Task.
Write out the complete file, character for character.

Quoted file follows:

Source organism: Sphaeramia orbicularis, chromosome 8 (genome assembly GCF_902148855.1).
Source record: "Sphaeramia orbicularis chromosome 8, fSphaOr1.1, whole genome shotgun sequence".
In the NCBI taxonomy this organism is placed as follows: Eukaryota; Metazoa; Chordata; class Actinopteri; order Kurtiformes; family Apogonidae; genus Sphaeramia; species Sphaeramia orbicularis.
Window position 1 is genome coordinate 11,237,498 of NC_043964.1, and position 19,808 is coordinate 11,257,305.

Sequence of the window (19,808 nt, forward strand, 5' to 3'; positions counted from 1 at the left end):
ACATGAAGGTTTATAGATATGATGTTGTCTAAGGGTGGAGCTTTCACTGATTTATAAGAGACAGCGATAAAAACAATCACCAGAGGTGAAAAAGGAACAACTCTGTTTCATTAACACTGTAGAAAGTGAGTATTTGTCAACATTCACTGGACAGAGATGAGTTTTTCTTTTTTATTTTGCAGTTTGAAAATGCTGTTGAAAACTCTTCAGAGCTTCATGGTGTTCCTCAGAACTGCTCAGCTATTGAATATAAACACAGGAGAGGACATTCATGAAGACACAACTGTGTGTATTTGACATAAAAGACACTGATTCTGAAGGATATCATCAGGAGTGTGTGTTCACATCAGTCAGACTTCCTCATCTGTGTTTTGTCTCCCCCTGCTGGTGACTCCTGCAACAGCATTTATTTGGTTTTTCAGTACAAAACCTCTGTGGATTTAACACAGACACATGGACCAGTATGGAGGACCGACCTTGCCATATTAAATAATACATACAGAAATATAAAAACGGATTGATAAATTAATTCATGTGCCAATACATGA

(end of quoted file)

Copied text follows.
Source organism: Sphaeramia orbicularis, chromosome 8 (genome assembly GCF_902148855.1).
Source record: "Sphaeramia orbicularis chromosome 8, fSphaOr1.1, whole genome shotgun sequence".
In the NCBI taxonomy this organism is placed as follows: Eukaryota; Metazoa; Chordata; class Actinopteri; order Kurtiformes; family Apogonidae; genus Sphaeramia; species Sphaeramia orbicularis.
Window position 1 is genome coordinate 11,237,498 of NC_043964.1, and position 19,808 is coordinate 11,257,305.

Sequence of the window (19,808 nt, forward strand, 5' to 3'; positions counted from 1 at the left end):
ACATGAAGGTTTATAGATATGATGTTGTCTAAGGGTGGAGCTTTCACTGATTTATAAGAGACAGCGATAAAAACAATCACCAGAGGTGAAAAAGGAACAACTCTGTTTCATTAACACTGTAGAAAGTGAGTATTTGTCAACATTCACTGGACAGAGATGAGTTTTTCTTTTTTATTTTGCAGTTTGAAAATGCTGTTGAAAACTCTTCAGAGCTTCATGGTGTTCCTCAGAACTGCTCAGCTATTGAATATAAACACAGGAGAGGACATTCATGAAGACACAACTGTGTGTATTTGACATAAAAGACACTGATTCTGAAGGATATCATCAGGAGTGTGTGTTCACATCAGTCAGACTTCCTCATCTGTGTTTTGTCTCCCCCTGCTGGTGACTCCTGCAACAGCATTTATTTGGTTTTTCAGTACAAAACCTCTGTGGATTTAACACAGACACATGGACCAGTATGGAGGACCGACCTTGCCATATTAAATAATACATACAGAAATATAAAAACGGATTGATAAATTAATTCATGTGCCAATACATGA